Star Trek Beyond
Co-written by Simon ‘Scotty’ Pegg, the third film in the rebooted series is a playful, spirited tonic that also sees the return of Chris Pine and Zachary Quinto’s Kirk and Spock and the rest of their crew
Co-written by Simon ‘Scotty’ Pegg, the third film in the rebooted series is a playful, spirited tonic that also sees the return of Chris Pine and Zachary Quinto’s Kirk and Spock and the rest of their crew.
Much of the fun of the film simply comes from watching the crew conform to our expectations, giving new spins to old routines. Familiarity breeds content.
As ever, Pine's Kirk is recklessly daring, while Quinto's Spock remains imperturbably calm, even when marooned in the company of Karl Urban's comically dour medic Bones. Equally reliably, Pegg's engineer delivers his customary quota of droll jokes and miraculous technical fixes. All play their part when the Enterprise crew end up in their latest jam; lured to an alien planet by the fearsome and sadistic Krall, played by Idris Elba, unrecognisable beneath layers of prosthetic make-up save for tell-tale traces of his familiar Hackney accent.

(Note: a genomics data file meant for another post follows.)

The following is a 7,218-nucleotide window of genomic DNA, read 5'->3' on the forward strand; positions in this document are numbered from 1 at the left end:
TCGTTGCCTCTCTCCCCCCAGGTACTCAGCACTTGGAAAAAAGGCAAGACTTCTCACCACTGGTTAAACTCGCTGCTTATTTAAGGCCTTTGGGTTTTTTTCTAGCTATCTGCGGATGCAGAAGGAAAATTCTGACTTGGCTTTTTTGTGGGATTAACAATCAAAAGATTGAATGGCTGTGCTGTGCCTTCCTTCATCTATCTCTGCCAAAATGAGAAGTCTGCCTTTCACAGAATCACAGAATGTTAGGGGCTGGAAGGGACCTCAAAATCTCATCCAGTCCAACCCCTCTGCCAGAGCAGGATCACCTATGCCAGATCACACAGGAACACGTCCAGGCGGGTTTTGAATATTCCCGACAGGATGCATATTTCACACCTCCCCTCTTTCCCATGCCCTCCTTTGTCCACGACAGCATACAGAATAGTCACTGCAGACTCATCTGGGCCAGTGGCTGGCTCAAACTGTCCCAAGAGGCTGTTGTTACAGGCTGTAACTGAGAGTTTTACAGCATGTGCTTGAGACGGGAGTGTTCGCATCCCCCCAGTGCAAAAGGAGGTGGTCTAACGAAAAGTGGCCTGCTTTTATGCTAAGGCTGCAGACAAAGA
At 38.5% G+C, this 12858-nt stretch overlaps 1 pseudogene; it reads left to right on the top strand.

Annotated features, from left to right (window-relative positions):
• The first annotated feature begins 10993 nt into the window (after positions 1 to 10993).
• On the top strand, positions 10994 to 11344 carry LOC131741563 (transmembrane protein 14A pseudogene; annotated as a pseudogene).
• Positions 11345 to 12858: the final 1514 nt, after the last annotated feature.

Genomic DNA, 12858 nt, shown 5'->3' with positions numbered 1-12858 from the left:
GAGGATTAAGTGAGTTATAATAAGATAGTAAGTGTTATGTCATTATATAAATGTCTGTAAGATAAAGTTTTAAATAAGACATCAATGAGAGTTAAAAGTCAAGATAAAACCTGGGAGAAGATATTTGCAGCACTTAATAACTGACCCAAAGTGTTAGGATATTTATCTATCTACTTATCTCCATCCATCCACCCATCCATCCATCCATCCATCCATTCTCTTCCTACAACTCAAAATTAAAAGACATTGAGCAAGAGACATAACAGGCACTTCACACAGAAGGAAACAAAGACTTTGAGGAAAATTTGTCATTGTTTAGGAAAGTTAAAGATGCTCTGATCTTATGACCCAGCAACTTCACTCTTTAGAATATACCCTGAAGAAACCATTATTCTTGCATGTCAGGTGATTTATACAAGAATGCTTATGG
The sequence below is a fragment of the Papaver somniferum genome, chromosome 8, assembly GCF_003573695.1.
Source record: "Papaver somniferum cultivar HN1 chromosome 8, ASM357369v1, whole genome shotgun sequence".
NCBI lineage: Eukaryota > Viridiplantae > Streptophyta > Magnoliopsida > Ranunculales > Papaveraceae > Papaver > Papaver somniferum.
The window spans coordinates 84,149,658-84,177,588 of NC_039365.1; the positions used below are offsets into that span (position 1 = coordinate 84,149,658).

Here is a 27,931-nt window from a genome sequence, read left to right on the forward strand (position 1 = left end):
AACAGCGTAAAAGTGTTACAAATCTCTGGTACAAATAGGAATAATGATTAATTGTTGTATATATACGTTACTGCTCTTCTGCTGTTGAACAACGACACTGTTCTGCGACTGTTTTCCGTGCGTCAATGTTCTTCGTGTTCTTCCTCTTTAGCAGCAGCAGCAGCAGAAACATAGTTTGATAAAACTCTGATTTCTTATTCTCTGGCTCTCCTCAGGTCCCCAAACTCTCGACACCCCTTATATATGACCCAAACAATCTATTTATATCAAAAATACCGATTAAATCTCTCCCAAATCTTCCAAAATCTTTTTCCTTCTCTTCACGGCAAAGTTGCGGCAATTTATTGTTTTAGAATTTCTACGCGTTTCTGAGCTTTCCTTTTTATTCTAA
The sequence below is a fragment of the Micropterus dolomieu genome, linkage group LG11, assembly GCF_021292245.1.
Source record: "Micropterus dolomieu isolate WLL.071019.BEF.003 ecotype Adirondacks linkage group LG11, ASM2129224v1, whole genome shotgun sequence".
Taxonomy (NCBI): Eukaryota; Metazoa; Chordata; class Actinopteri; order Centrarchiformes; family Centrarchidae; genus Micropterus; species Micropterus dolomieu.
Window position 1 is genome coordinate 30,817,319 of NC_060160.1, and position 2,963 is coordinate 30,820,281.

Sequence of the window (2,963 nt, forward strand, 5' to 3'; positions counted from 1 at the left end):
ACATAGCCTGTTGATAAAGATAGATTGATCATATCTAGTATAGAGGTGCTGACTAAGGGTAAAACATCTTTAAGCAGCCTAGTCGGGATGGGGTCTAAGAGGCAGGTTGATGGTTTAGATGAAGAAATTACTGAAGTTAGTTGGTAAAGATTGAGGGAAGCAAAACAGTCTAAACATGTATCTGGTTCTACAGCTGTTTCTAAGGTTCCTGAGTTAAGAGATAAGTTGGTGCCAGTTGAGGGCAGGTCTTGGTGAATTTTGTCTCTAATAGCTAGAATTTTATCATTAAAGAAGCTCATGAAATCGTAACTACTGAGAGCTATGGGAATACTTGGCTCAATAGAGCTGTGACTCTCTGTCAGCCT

Fortunately, our heroes find a resourceful new ally on the planet in the shape of Jaylah, played by Sofia Boutella (the sleekly lethal Gazelle in Kingsman: The Secret Service). A kick-ass fighter in black-and-white war paint, she forms a delightful double act with Scotty after the pair team up.
When it gets to the action scenes, however, things prove slightly disappointing, with Justin Lin's blurry, fast-and-furious direction often making it hard to work out what is going on. But the film has enough humour and heart to enable us to forgive its flaws.
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